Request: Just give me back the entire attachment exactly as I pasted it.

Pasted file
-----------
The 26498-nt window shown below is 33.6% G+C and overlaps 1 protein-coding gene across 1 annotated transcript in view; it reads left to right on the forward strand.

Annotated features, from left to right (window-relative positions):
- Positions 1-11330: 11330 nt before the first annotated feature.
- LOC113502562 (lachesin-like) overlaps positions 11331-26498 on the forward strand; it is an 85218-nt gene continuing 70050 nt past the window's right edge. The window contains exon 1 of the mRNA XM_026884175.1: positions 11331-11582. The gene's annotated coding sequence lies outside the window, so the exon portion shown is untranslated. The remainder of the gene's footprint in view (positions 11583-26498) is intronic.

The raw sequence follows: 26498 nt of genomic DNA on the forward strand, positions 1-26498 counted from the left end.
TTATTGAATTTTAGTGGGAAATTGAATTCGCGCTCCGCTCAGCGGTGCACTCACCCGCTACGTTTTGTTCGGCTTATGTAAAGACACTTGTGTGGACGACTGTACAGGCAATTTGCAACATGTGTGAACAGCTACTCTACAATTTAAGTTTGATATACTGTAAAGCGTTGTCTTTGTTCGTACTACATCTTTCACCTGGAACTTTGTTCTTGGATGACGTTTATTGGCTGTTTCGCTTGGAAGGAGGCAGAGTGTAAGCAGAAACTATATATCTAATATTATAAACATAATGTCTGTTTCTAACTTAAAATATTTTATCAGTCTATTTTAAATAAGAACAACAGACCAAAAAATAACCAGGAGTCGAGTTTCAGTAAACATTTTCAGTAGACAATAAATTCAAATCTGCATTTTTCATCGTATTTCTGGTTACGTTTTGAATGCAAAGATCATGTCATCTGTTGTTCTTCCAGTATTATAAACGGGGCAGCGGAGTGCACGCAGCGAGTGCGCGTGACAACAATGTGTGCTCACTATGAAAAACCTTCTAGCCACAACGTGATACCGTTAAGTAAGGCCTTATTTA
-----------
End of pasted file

The 26498-nt window shown below is 33.6% G+C and overlaps 1 protein-coding gene across 1 annotated transcript in view; it reads left to right on the forward strand.

Annotated features, from left to right (window-relative positions):
- Positions 1-11330: 11330 nt before the first annotated feature.
- LOC113502562 (lachesin-like) overlaps positions 11331-26498 on the forward strand; it is an 85218-nt gene continuing 70050 nt past the window's right edge. The window contains exon 1 of the mRNA XM_026884175.1: positions 11331-11582. The gene's annotated coding sequence lies outside the window, so the exon portion shown is untranslated. The remainder of the gene's footprint in view (positions 11583-26498) is intronic.

The raw sequence follows: 26498 nt of genomic DNA on the forward strand, positions 1-26498 counted from the left end.
TTATTGAATTTTAGTGGGAAATTGAATTCGCGCTCCGCTCAGCGGTGCACTCACCCGCTACGTTTTGTTCGGCTTATGTAAAGACACTTGTGTGGACGACTGTACAGGCAATTTGCAACATGTGTGAACAGCTACTCTACAATTTAAGTTTGATATACTGTAAAGCGTTGTCTTTGTTCGTACTACATCTTTCACCTGGAACTTTGTTCTTGGATGACGTTTATTGGCTGTTTCGCTTGGAAGGAGGCAGAGTGTAAGCAGAAACTATATATCTAATATTATAAACATAATGTCTGTTTCTAACTTAAAATATTTTATCAGTCTATTTTAAATAAGAACAACAGACCAAAAAATAACCAGGAGTCGAGTTTCAGTAAACATTTTCAGTAGACAATAAATTCAAATCTGCATTTTTCATCGTATTTCTGGTTACGTTTTGAATGCAAAGATCATGTCATCTGTTGTTCTTCCAGTATTATAAACGGGGCAGCGGAGTGCACGCAGCGAGTGCGCGTGACAACAATGTGTGCTCACTATGAAAAACCTTCTAGCCACAACGTGATACCGTTAAGTAAGGCCTTATTTA